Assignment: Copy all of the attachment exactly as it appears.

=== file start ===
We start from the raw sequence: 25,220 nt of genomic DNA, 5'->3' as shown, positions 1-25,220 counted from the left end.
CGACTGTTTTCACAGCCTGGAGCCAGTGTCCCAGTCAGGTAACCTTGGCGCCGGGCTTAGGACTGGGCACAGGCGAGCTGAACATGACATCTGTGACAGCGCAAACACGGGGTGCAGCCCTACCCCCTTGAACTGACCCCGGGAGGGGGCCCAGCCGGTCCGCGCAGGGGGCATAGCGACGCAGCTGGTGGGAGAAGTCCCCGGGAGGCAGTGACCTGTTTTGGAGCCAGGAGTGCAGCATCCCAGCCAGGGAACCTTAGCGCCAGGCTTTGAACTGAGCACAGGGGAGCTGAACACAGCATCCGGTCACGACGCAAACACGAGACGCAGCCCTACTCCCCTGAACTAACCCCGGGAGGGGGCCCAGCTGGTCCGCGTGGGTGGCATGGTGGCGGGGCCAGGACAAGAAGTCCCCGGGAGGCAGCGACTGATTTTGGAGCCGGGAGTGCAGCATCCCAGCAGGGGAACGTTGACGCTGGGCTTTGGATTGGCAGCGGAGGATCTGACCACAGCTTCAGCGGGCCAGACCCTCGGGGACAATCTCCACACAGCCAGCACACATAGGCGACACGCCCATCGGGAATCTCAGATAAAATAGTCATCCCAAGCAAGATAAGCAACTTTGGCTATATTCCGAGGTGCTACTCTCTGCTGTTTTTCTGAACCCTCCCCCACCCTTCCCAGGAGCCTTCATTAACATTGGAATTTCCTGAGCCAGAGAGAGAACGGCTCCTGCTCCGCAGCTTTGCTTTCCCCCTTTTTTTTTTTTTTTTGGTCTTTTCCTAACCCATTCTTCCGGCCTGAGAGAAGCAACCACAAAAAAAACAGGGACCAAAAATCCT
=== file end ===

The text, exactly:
We start from the raw sequence: 25,220 nt of genomic DNA, 5'->3' as shown, positions 1-25,220 counted from the left end.
CGACTGTTTTCACAGCCTGGAGCCAGTGTCCCAGTCAGGTAACCTTGGCGCCGGGCTTAGGACTGGGCACAGGCGAGCTGAACATGACATCTGTGACAGCGCAAACACGGGGTGCAGCCCTACCCCCTTGAACTGACCCCGGGAGGGGGCCCAGCCGGTCCGCGCAGGGGGCATAGCGACGCAGCTGGTGGGAGAAGTCCCCGGGAGGCAGTGACCTGTTTTGGAGCCAGGAGTGCAGCATCCCAGCCAGGGAACCTTAGCGCCAGGCTTTGAACTGAGCACAGGGGAGCTGAACACAGCATCCGGTCACGACGCAAACACGAGACGCAGCCCTACTCCCCTGAACTAACCCCGGGAGGGGGCCCAGCTGGTCCGCGTGGGTGGCATGGTGGCGGGGCCAGGACAAGAAGTCCCCGGGAGGCAGCGACTGATTTTGGAGCCGGGAGTGCAGCATCCCAGCAGGGGAACGTTGACGCTGGGCTTTGGATTGGCAGCGGAGGATCTGACCACAGCTTCAGCGGGCCAGACCCTCGGGGACAATCTCCACACAGCCAGCACACATAGGCGACACGCCCATCGGGAATCTCAGATAAAATAGTCATCCCAAGCAAGATAAGCAACTTTGGCTATATTCCGAGGTGCTACTCTCTGCTGTTTTTCTGAACCCTCCCCCACCCTTCCCAGGAGCCTTCATTAACATTGGAATTTCCTGAGCCAGAGAGAGAACGGCTCCTGCTCCGCAGCTTTGCTTTCCCCCTTTTTTTTTTTTTTTTGGTCTTTTCCTAACCCATTCTTCCGGCCTGAGAGAAGCAACCACAAAAAAAACAGGGACCAAAAATCCT